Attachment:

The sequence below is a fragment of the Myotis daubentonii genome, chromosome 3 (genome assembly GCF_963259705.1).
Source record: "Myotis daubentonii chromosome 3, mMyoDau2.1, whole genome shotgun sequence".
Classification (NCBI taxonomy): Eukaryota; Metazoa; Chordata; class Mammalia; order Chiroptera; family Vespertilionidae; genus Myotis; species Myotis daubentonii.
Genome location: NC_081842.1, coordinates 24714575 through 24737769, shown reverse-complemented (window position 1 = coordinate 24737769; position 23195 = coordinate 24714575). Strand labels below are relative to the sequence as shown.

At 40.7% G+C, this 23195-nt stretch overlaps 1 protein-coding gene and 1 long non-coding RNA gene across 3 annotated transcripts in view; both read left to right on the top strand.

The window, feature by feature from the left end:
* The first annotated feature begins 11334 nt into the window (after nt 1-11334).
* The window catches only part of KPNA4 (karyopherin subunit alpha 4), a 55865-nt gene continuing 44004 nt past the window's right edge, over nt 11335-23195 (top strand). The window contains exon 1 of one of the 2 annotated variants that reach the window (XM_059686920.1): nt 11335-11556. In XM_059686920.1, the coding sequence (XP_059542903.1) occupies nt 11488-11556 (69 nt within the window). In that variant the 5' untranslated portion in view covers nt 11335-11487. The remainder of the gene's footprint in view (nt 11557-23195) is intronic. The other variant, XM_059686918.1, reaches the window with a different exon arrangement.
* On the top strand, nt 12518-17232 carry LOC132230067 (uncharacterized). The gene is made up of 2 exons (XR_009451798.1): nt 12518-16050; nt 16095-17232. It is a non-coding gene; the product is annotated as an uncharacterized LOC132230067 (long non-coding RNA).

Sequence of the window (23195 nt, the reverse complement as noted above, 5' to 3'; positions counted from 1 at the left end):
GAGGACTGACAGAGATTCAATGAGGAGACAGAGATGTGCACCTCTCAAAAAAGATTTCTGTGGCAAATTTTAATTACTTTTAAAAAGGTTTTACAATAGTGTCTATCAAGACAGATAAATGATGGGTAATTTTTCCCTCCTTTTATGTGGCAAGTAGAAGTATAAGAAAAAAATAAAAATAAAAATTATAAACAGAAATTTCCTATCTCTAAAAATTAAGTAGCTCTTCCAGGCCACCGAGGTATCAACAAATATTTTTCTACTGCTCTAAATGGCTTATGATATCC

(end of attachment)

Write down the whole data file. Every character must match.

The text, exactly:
The sequence below is a fragment of the Myotis daubentonii genome, chromosome 3 (genome assembly GCF_963259705.1).
Source record: "Myotis daubentonii chromosome 3, mMyoDau2.1, whole genome shotgun sequence".
Classification (NCBI taxonomy): Eukaryota; Metazoa; Chordata; class Mammalia; order Chiroptera; family Vespertilionidae; genus Myotis; species Myotis daubentonii.
Genome location: NC_081842.1, coordinates 24714575 through 24737769, shown reverse-complemented (window position 1 = coordinate 24737769; position 23195 = coordinate 24714575). Strand labels below are relative to the sequence as shown.

At 40.7% G+C, this 23195-nt stretch overlaps 1 protein-coding gene and 1 long non-coding RNA gene across 3 annotated transcripts in view; both read left to right on the top strand.

The window, feature by feature from the left end:
* The first annotated feature begins 11334 nt into the window (after nt 1-11334).
* The window catches only part of KPNA4 (karyopherin subunit alpha 4), a 55865-nt gene continuing 44004 nt past the window's right edge, over nt 11335-23195 (top strand). The window contains exon 1 of one of the 2 annotated variants that reach the window (XM_059686920.1): nt 11335-11556. In XM_059686920.1, the coding sequence (XP_059542903.1) occupies nt 11488-11556 (69 nt within the window). In that variant the 5' untranslated portion in view covers nt 11335-11487. The remainder of the gene's footprint in view (nt 11557-23195) is intronic. The other variant, XM_059686918.1, reaches the window with a different exon arrangement.
* On the top strand, nt 12518-17232 carry LOC132230067 (uncharacterized). The gene is made up of 2 exons (XR_009451798.1): nt 12518-16050; nt 16095-17232. It is a non-coding gene; the product is annotated as an uncharacterized LOC132230067 (long non-coding RNA).

Sequence of the window (23195 nt, the reverse complement as noted above, 5' to 3'; positions counted from 1 at the left end):
GAGGACTGACAGAGATTCAATGAGGAGACAGAGATGTGCACCTCTCAAAAAAGATTTCTGTGGCAAATTTTAATTACTTTTAAAAAGGTTTTACAATAGTGTCTATCAAGACAGATAAATGATGGGTAATTTTTCCCTCCTTTTATGTGGCAAGTAGAAGTATAAGAAAAAAATAAAAATAAAAATTATAAACAGAAATTTCCTATCTCTAAAAATTAAGTAGCTCTTCCAGGCCACCGAGGTATCAACAAATATTTTTCTACTGCTCTAAATGGCTTATGATATCC